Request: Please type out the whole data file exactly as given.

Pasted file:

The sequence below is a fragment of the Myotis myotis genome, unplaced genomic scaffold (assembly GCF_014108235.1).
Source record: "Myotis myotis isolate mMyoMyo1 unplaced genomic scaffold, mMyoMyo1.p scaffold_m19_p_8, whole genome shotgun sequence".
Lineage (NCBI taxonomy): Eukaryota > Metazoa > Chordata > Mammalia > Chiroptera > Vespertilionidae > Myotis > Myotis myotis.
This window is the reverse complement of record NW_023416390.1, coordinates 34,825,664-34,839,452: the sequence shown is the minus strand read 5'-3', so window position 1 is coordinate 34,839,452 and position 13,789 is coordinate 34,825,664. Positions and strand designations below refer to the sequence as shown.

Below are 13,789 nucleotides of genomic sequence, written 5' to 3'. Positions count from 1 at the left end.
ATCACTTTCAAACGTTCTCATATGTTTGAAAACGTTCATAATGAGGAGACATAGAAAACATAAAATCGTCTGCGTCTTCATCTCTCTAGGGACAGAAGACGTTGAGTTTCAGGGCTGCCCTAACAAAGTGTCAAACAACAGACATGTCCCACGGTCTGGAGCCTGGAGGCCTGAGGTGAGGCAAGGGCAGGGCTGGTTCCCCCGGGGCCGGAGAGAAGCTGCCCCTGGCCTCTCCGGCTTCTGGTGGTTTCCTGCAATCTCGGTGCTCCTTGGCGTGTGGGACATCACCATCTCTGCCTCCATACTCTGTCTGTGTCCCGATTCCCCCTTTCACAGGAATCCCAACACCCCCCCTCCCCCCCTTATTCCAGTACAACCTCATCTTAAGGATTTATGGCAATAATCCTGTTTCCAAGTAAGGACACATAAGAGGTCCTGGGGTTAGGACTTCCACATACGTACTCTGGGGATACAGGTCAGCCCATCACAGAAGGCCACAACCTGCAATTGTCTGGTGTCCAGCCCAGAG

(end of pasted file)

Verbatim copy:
The sequence below is a fragment of the Myotis myotis genome, unplaced genomic scaffold (assembly GCF_014108235.1).
Source record: "Myotis myotis isolate mMyoMyo1 unplaced genomic scaffold, mMyoMyo1.p scaffold_m19_p_8, whole genome shotgun sequence".
Lineage (NCBI taxonomy): Eukaryota > Metazoa > Chordata > Mammalia > Chiroptera > Vespertilionidae > Myotis > Myotis myotis.
This window is the reverse complement of record NW_023416390.1, coordinates 34,825,664-34,839,452: the sequence shown is the minus strand read 5'-3', so window position 1 is coordinate 34,839,452 and position 13,789 is coordinate 34,825,664. Positions and strand designations below refer to the sequence as shown.

Below are 13,789 nucleotides of genomic sequence, written 5' to 3'. Positions count from 1 at the left end.
ATCACTTTCAAACGTTCTCATATGTTTGAAAACGTTCATAATGAGGAGACATAGAAAACATAAAATCGTCTGCGTCTTCATCTCTCTAGGGACAGAAGACGTTGAGTTTCAGGGCTGCCCTAACAAAGTGTCAAACAACAGACATGTCCCACGGTCTGGAGCCTGGAGGCCTGAGGTGAGGCAAGGGCAGGGCTGGTTCCCCCGGGGCCGGAGAGAAGCTGCCCCTGGCCTCTCCGGCTTCTGGTGGTTTCCTGCAATCTCGGTGCTCCTTGGCGTGTGGGACATCACCATCTCTGCCTCCATACTCTGTCTGTGTCCCGATTCCCCCTTTCACAGGAATCCCAACACCCCCCCTCCCCCCCTTATTCCAGTACAACCTCATCTTAAGGATTTATGGCAATAATCCTGTTTCCAAGTAAGGACACATAAGAGGTCCTGGGGTTAGGACTTCCACATACGTACTCTGGGGATACAGGTCAGCCCATCACAGAAGGCCACAACCTGCAATTGTCTGGTGTCCAGCCCAGAG